One of the most outstanding trio albums we covered on these pages was the 2020 release of TRIO GRANDE with alto saxophonist Will Vinson, drummer Antonio Sanchez and guitarist Gilad Hekselman. Now Vinson returns with another mostly trio recording, Tripwire, going chord-less, a configuration favored by legends such as Sonny Rollins, Joe Lovano, and many others, with bassist Matt Penman and drummer Eric Harland, as special guest tenor saxophonist Melissa Aldana (check her outstanding 2022 debut as a leader, 12 Stars) also joins for two tracks. The album captures the joy of returning to the studio post pandemic, resulting in this stirring set of six highly improvised tracks, a mix of originals and covers, cut in just one day.
A Vinson original, “Tripwire,” opens as Harland sets a steady skip-like pace over which Vinson delivers a series of blues-based choruses over a triplet undercurrent and a strong anchoring bassline. There’s a looseness to the vibe that stays intact through the remainder of the album with Vinson’s bandmates responding and reacting to the alto’s bursts, runs, and flares. Each trio member gets an ample chance to stretch out with the bass-drum conversation especially shining. “Blue And Sentimental” is a cover that Vinson transforms into a vocal-like take on his horn, reaching deep for bluesy tones and killer phrasing.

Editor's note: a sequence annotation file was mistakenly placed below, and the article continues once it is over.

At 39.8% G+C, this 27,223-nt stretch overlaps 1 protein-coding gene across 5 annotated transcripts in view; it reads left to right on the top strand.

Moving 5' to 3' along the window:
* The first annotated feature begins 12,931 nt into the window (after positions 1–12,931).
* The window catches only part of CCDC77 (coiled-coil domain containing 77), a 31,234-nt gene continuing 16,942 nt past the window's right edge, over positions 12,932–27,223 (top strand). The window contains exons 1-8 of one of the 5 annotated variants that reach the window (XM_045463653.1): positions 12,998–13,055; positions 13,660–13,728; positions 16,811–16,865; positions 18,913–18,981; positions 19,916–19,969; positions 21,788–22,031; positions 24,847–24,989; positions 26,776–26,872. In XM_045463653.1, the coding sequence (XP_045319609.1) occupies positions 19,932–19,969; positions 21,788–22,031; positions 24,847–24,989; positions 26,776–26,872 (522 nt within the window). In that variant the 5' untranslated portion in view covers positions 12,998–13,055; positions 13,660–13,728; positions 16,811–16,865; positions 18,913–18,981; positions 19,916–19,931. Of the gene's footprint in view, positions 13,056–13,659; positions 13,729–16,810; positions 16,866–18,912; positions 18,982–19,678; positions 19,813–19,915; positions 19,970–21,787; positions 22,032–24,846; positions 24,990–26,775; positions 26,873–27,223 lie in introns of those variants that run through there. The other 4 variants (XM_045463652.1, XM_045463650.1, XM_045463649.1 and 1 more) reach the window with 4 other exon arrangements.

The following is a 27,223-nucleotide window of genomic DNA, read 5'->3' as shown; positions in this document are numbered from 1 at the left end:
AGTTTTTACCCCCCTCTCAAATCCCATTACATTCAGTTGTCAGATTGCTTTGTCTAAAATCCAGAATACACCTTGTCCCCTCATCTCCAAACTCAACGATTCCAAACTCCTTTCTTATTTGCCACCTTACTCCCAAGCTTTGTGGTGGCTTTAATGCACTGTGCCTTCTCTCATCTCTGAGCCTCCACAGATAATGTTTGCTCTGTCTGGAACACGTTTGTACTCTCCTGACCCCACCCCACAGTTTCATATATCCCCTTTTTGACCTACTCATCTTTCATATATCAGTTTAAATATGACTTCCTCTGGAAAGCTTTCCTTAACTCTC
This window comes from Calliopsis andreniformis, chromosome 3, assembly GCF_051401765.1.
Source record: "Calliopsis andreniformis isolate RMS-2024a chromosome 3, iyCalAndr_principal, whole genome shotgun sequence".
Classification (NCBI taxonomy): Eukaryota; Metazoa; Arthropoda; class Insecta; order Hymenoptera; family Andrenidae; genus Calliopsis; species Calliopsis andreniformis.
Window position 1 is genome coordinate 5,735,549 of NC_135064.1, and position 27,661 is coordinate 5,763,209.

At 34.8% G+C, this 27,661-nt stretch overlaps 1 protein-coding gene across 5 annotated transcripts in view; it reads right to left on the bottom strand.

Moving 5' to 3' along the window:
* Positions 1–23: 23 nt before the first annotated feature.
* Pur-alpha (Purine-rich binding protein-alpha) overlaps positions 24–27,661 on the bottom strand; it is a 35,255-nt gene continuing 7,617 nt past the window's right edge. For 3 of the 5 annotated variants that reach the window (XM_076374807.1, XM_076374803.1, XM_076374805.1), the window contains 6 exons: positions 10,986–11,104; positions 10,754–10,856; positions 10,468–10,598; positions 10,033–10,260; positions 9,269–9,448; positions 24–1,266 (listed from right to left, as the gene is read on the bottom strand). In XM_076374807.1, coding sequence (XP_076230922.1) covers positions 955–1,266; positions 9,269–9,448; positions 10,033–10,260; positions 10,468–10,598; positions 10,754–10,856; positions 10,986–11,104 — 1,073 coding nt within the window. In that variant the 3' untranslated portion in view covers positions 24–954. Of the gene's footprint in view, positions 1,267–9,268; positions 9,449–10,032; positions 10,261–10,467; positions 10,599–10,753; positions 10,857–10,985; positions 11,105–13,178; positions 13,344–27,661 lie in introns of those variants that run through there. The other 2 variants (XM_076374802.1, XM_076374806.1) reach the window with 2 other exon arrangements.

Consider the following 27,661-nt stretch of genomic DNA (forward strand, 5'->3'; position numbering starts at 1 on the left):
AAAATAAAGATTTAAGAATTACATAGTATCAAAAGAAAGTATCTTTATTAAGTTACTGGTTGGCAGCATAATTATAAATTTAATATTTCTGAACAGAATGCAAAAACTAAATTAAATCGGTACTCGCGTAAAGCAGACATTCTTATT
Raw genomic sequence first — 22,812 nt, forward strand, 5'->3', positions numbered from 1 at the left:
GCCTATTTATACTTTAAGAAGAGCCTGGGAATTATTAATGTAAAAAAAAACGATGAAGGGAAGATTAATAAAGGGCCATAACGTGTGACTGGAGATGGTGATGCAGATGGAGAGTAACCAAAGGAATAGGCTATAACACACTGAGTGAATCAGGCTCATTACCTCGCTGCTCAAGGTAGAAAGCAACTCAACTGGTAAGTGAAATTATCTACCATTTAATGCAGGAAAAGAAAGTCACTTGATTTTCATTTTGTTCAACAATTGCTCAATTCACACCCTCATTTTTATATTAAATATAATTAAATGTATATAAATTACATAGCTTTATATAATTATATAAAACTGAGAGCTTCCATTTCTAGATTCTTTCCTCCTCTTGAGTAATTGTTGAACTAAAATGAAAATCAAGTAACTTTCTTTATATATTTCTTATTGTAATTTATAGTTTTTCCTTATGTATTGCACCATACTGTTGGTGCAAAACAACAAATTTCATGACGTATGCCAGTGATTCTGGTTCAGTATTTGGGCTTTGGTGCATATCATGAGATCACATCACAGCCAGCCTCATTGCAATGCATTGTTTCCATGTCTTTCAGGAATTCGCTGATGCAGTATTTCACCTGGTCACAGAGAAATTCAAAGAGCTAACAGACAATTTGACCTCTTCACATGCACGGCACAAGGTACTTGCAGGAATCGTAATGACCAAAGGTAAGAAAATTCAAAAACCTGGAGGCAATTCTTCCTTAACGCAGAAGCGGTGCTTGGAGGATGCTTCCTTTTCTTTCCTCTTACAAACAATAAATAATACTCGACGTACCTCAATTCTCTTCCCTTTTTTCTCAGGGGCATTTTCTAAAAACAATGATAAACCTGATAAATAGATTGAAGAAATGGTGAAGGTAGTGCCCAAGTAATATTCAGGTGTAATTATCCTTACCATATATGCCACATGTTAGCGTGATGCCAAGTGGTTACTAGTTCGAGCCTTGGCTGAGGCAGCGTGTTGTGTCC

“Things” twists and bends the standard “All The Things You Are” inside and out as guest Melissa Aldana joins first for the extended exploratory sublime intro and later for more vigorous exchanges, the two jabbing back and forth until the abrupt close. Original composition “Fable,” which begins with Penman’s plucking and bell-like percussion from Harland which is almost chord-like, serves as a dreamy interlude with Vinson’s layered sax taking the listener into mysterious realms.
“For All We Know,” rather incredibly was first introduced in 1930 as a foxtrot by Hal Kemp and his Orchestra, a little know anecdote that would surprise almost anyone listening to Vinson’s version, where he again gets explorative, finding new ways to harmonize rather than simply playing single notes as his trio mates are remarkably restrained in support. Aldana returns for “Resting Jazz Face,” an original composition with intricate metrics as Vinson and Aldana engage in feisty exchanges, each pushing the other to higher intensity as Harland and Penman stoke the fire, the latter going for the fences in his solo.
Tripwire skillfully blends both composed and free flowing ideas which resonate that much strongly in the chord-less configuration. There’s a looseness and intimacy that seems to transport the listener right beside these talents in the studio.
- Jim Hynes